Passive Solar Home – Nelson, BC

If there’s one thing Nelson, British Columbia is known for, it’s snow. Every year thousands of skiers and snowboarders flock to Nelson, located in interior BC, to get a dose of the areas famous fresh powder.

However, along with epic snow comes freezing temperatures. During the winter season, Nelson typically averages a low of 12 degrees Fahrenheit (-5 degrees Celsius) and a high of 41 degrees Fahrenheit (5 degrees Celsius.) When combined with the humidity the area usually receives in the winter months, these already freezing temperatures can feel significantly cooler.

Our customer took this into account when designing his Nelson-area home. The homeowner wanted to get the most out of the location and climate without spending a fortunate on heating. With this in mind, a passive solar home was designed and constructed. This type of home is designed to harness, store and distribute solar energy in the winter to heat the home without the use of mechanical or electrical devices.

However, with average lows hovering around 12 degrees Fahrenheit, a little more was needed to take the bite out of the chilly air. Ultimately we determined our Prestyl Heating Panels would be a great way to add heat to this home. They transfer sun-like-warmth directly to people and objects and are zone-controlled, which allows the user to heat only the spaces they are using. Ultimately what this means is you can increase your comfort while decreasing your heating costs: A perfect solution for an environmentally-conscious/budget-conscious homeowner in a ski town.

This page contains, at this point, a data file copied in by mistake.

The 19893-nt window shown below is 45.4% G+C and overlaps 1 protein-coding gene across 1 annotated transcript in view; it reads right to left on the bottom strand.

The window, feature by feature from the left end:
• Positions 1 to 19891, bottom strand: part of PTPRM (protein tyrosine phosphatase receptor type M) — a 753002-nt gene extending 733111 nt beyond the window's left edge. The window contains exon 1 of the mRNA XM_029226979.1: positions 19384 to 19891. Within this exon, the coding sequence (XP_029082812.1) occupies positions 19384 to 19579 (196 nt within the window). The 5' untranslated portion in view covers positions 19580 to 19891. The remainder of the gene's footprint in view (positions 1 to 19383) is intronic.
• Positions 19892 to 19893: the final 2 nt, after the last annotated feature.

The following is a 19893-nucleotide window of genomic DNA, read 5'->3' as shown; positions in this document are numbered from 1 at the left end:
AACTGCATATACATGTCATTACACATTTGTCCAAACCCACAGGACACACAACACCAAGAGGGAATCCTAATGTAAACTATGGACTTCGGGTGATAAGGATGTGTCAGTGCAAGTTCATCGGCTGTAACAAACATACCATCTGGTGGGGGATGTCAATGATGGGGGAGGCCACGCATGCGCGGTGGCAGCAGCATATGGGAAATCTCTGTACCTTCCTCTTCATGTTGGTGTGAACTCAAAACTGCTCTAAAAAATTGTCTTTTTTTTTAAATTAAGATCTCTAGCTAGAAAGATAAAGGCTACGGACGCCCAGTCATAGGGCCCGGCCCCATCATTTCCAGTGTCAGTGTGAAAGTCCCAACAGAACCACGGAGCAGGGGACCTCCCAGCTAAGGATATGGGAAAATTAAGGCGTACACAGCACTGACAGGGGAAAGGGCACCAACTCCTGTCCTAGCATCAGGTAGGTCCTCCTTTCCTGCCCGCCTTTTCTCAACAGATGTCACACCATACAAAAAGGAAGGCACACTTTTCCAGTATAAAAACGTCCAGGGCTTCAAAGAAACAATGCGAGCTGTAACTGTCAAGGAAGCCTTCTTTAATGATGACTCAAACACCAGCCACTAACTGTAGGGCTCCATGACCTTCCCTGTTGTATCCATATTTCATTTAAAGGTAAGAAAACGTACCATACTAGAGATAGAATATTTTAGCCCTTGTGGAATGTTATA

4 thoughts on “Passive Solar Home – Nelson, BC”

  1. Hi Jay, I can’t speak for these homeowners. But generally speaking in our industry no news is good news! When it comes to comparing floor heating it would depend on the application. There are a few different types of floor heating. With infrared radiant heating, the heat is distributed in a similar way light radiates outwards and bounces off objects, i.e. walls and furniture.

  2. I currently live in Steamboat Springs, CO and want to convert my 4000 square foot home from electric baseboard to radiant infrared and I’m curious how the family who built the home in BC like the system. I also live in a ski town and I’m curious how it would compare in a cold climate to in floor heating.



  3. Hello George,

    My apologies for not seeing this post. In short, you need to be able to run wiring from point A to point B in order to install the heater(s) and thermostat(s). Please contact us via phone or email as well.

Leave a Reply